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This essay shall systematically discuss the title question looking at the complexities of both liberal and radical feminist arguments. Though acknowledging that sex work takes many forms, this essay will focus on prostitution. They argue it is essential to work with prostituted individuals to improve regulation and the conditions women, transsexuals and men, currently work in.
I conclude by proposing the Swedish method as the pre-eminent method to address prostitution — for although abolitionist, it is sensitive to the complexities of the abolitionist paradigm.
Liberals confer that greater public respect will improve prostitutes social security and reduce the experience of harm, violence and discrimination towards them. They show how if orchestrated professionally, sex work can be a legitimate profession which has important social value. Liberals also advocate that individuals should have a right to choose what they do with their body.
Abolitionists succinctly delegitimize this liberal argument.
They argue that sex work is inherently harmful to prostitutes psychologically, it is unavoidably violent and instils patriarchy in its most essential form. Furthermore, by legitimising sex work you normalise these values and perpetuate the social construction of inequalities between men and women. Miriam endorses this in her essay Prostitution is unique — prostitutes are expected to subordinate their own will entirely for the sexual gratification of the customers — thus it cannot be considered a legitimate enactment of agency.
Since prostitution remains an explicitly segregated service dominated by women, it seems fair to argue that such a practice instils patriarchy and subordination over women in its most innate and intimate form.
Jeffreys reiterates the argument, highlighting the sordid nature of the industry using intentionally uncomfortable and graphic language. Abolitionist feminist expose the painful and very real, physical impact prostitution has on the body and mind to explore in overt ways why prostitution is an exploitative, harmful and illegitimate form of labour, that it is, effectively, publically accepted sexual abuse.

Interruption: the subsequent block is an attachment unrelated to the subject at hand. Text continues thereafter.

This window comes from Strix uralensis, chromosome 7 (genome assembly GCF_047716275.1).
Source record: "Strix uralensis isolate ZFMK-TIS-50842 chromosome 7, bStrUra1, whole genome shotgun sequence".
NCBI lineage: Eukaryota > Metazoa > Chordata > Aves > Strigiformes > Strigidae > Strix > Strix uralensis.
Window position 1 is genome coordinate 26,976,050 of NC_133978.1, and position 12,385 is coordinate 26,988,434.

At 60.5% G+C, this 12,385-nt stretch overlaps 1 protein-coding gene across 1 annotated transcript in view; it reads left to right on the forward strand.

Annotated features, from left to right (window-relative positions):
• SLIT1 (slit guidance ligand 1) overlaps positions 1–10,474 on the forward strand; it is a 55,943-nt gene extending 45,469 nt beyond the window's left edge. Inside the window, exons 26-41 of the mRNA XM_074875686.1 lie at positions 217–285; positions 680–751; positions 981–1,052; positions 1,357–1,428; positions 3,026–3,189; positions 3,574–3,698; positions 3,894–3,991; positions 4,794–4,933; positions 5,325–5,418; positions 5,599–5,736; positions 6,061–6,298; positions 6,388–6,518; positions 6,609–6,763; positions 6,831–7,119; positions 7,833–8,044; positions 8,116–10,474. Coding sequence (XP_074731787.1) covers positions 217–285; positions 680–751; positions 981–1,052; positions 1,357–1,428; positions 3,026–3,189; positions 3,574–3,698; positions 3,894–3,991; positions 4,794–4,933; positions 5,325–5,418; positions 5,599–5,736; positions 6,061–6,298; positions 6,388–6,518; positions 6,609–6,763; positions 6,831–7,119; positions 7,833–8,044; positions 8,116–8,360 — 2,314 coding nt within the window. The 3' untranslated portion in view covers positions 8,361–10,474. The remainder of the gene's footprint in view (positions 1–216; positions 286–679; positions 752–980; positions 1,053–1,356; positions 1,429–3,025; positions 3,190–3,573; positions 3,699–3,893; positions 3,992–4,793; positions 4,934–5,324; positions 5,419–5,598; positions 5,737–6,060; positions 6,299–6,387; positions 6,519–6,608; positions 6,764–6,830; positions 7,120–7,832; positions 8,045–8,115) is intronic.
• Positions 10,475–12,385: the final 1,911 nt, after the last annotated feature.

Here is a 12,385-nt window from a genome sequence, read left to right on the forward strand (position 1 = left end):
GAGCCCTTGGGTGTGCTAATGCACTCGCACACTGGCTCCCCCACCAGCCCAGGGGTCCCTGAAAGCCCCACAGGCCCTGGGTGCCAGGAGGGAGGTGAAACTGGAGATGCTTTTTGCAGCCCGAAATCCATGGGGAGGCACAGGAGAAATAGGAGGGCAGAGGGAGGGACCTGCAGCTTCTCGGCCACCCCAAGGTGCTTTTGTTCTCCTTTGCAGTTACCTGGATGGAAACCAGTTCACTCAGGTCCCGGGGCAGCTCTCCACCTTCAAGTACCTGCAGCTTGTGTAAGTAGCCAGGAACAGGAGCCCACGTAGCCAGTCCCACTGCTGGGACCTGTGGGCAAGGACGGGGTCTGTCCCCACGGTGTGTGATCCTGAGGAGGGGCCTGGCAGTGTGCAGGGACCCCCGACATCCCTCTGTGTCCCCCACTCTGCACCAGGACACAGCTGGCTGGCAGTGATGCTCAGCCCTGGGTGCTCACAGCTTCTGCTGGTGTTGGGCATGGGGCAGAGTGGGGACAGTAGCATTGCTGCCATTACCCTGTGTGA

In terms of instilling patriarchal values, radical feminism highlights the inherently harmful and dominative nature of sex work, how it affects the ways men regard women. Supporting this argument, Sullivan discusses the impact of legalising prostitution in Victoria, Australia.
Instead of tackling the violence by legalising prostitution, she claims that treating prostitution as a mainstream business has obscured the intrinsic violence of prostitution. By legalising and legitimising sex work, one incidentally normalises subjugation of prostitutes predominantly women.
Is sex work an expression of women’s choice and agency?
Legalisation masks and entrenches these problems rather than addressing them. Until the essence of harmful female domination is tackled, prostitution will always and inherently be exploitative of women and the practice subsumes the overarching structures of patriarchy. I shall not consider sex trafficking or sex migration in this paragraph, for in most instances, the women are held by debt bondage. Some feminists and prostitutes such as Dolores Frenchcited in Jenness, argue that sex work is empowering for women and that women have every right to sell sexual services.
Further, studies show that self—esteem increases when one begins sex work in high-end prostitution Weitzer, What became apparent was the fact in all instances the women have turned to sex work as they had very limited options available to them:. The majority of sex workers enter the industry due to mitigating circumstances and economic motives which incline them to choosing sex work. Furthermore, the majority of women interviewed, initially saw their work as something temporary, usually a quick solution to economic difficulties.
Instances of gang rape were remarkably common and girls were often threatened my men if they asked them to wear a condom.
The women explained how they lived in constant fear of abuse, often struggled to remain out of poverty and were very concerned of contracting sexually transmitted infections Agha and Ncima, She poses the question, that even if all prostitutes made a genuinely free choice to participate in sex work, if their freely made choice hinders the freedoms of other women, can that choice be deemed legitimate? Brison, She frames her argument by questioning whether pornography may make rape and other forms of harm to girls and women more likely. I consider her argument equally applicable when questioning the legitimacy of choice in prostitution.
Even if the women or man in question independently chooses to work in the sex industry, I am reluctant to support the choice of the individual. As discussed earlier, prostitution is arguably inherent to the preservation of patriarchal values, generally encapsulates female subordination and insights stigmatised sexualisation of all women within society.
Sex trafficking of women and girls
Where my empathy to the radical feminist argument deviates and becomes uncertain however, is when it comes to discussing how to mediate and support women and men working within the profession. Ditmore and Djordjevic highlight the contentious ways that appalling treatment towards sex workers and poor practices within the sex work profession are exacerbated due to the fact it is an illegal practice at regional and international levels.